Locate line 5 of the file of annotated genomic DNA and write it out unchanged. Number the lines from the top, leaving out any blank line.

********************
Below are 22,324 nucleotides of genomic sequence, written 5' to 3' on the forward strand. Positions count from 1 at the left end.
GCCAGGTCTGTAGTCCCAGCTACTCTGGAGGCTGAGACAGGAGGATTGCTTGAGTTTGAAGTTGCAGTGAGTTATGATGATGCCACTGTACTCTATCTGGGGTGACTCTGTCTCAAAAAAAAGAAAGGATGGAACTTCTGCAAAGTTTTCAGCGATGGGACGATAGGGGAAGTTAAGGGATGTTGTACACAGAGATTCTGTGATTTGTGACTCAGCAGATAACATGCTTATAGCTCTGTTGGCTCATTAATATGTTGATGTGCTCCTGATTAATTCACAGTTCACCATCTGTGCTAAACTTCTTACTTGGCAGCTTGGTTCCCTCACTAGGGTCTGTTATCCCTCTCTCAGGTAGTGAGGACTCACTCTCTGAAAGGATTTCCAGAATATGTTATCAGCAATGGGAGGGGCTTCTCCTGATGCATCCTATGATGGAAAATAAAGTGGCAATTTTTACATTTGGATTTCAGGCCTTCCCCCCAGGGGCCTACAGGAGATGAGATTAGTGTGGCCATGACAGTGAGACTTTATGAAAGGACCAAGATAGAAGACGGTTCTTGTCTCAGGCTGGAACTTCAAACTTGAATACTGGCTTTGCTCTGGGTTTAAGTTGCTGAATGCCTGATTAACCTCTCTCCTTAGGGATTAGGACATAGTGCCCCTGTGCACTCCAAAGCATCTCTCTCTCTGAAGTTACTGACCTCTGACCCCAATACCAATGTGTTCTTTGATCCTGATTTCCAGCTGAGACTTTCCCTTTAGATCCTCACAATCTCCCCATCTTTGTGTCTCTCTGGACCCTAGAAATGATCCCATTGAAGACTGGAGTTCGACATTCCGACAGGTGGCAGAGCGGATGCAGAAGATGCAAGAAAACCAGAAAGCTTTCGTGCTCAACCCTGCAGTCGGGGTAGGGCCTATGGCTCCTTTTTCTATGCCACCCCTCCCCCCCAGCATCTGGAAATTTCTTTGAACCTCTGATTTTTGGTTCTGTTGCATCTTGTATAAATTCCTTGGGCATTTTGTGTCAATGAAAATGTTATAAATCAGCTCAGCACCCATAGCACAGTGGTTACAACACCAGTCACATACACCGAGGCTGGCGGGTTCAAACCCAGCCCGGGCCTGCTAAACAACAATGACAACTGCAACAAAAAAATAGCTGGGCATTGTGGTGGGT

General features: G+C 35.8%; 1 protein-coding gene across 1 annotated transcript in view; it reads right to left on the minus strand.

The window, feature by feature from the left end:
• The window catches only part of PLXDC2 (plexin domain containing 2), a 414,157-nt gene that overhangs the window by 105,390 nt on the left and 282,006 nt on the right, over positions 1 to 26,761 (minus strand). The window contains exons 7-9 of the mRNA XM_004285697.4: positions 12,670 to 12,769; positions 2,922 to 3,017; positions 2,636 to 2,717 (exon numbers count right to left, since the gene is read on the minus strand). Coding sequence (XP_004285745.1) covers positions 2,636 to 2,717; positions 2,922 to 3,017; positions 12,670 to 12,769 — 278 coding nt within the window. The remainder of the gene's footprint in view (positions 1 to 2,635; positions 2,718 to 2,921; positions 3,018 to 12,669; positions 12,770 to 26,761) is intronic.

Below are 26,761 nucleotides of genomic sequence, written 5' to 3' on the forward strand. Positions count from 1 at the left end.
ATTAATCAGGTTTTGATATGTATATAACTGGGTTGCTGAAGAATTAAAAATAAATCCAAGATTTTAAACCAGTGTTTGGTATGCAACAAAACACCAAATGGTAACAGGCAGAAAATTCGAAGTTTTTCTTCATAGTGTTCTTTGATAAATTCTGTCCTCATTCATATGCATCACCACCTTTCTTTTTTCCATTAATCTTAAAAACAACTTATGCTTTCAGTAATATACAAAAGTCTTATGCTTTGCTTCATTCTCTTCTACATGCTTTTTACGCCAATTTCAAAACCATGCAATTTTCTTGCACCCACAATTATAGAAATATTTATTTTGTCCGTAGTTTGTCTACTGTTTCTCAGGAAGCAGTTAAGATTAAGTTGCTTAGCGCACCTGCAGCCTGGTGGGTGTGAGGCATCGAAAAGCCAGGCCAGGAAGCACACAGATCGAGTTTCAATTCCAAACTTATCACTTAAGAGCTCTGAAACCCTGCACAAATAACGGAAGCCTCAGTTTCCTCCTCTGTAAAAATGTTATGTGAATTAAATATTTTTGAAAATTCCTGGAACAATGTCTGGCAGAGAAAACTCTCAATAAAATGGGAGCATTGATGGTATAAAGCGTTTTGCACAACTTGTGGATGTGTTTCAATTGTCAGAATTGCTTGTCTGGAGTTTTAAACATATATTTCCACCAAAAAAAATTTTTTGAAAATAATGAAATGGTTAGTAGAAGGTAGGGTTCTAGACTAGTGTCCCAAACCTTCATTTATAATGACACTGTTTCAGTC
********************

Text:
• The window catches only part of PLXDC2 (plexin domain containing 2), a 414,157-nt gene that overhangs the window by 105,390 nt on the left and 282,006 nt on the right, over positions 1 to 26,761 (minus strand). The window contains exons 7-9 of the mRNA XM_004285697.4: positions 12,670 to 12,769; positions 2,922 to 3,017; positions 2,636 to 2,717 (exon numbers count right to left, since the gene is read on the minus strand). Coding sequence (XP_004285745.1) covers positions 2,636 to 2,717; positions 2,922 to 3,017; positions 12,670 to 12,769 — 278 coding nt within the window. The remainder of the gene's footprint in view (positions 1 to 2,635; positions 2,718 to 2,921; positions 3,018 to 12,669; positions 12,770 to 26,761) is intronic.